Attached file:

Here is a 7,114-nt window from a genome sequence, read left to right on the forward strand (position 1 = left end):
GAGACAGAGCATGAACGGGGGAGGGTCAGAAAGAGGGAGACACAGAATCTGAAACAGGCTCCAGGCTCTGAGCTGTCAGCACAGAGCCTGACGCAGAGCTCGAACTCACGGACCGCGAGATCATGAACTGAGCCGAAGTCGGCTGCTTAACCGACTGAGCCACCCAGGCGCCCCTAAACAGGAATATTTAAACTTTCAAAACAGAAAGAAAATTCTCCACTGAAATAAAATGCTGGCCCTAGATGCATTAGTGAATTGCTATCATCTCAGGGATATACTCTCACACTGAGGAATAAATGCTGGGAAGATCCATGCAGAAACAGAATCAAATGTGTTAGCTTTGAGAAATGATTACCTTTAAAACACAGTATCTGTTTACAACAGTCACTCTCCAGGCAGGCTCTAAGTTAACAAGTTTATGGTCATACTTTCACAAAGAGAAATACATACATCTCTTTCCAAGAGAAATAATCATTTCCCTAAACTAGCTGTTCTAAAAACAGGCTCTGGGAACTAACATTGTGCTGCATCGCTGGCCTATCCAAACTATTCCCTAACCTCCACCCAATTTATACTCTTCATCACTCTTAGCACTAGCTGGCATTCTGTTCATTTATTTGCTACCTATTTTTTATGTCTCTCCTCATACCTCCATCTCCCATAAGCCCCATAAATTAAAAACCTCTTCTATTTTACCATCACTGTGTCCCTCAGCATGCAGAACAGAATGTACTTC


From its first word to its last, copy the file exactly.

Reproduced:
Here is a 7,114-nt window from a genome sequence, read left to right on the forward strand (position 1 = left end):
GAGACAGAGCATGAACGGGGGAGGGTCAGAAAGAGGGAGACACAGAATCTGAAACAGGCTCCAGGCTCTGAGCTGTCAGCACAGAGCCTGACGCAGAGCTCGAACTCACGGACCGCGAGATCATGAACTGAGCCGAAGTCGGCTGCTTAACCGACTGAGCCACCCAGGCGCCCCTAAACAGGAATATTTAAACTTTCAAAACAGAAAGAAAATTCTCCACTGAAATAAAATGCTGGCCCTAGATGCATTAGTGAATTGCTATCATCTCAGGGATATACTCTCACACTGAGGAATAAATGCTGGGAAGATCCATGCAGAAACAGAATCAAATGTGTTAGCTTTGAGAAATGATTACCTTTAAAACACAGTATCTGTTTACAACAGTCACTCTCCAGGCAGGCTCTAAGTTAACAAGTTTATGGTCATACTTTCACAAAGAGAAATACATACATCTCTTTCCAAGAGAAATAATCATTTCCCTAAACTAGCTGTTCTAAAAACAGGCTCTGGGAACTAACATTGTGCTGCATCGCTGGCCTATCCAAACTATTCCCTAACCTCCACCCAATTTATACTCTTCATCACTCTTAGCACTAGCTGGCATTCTGTTCATTTATTTGCTACCTATTTTTTATGTCTCTCCTCATACCTCCATCTCCCATAAGCCCCATAAATTAAAAACCTCTTCTATTTTACCATCACTGTGTCCCTCAGCATGCAGAACAGAATGTACTTC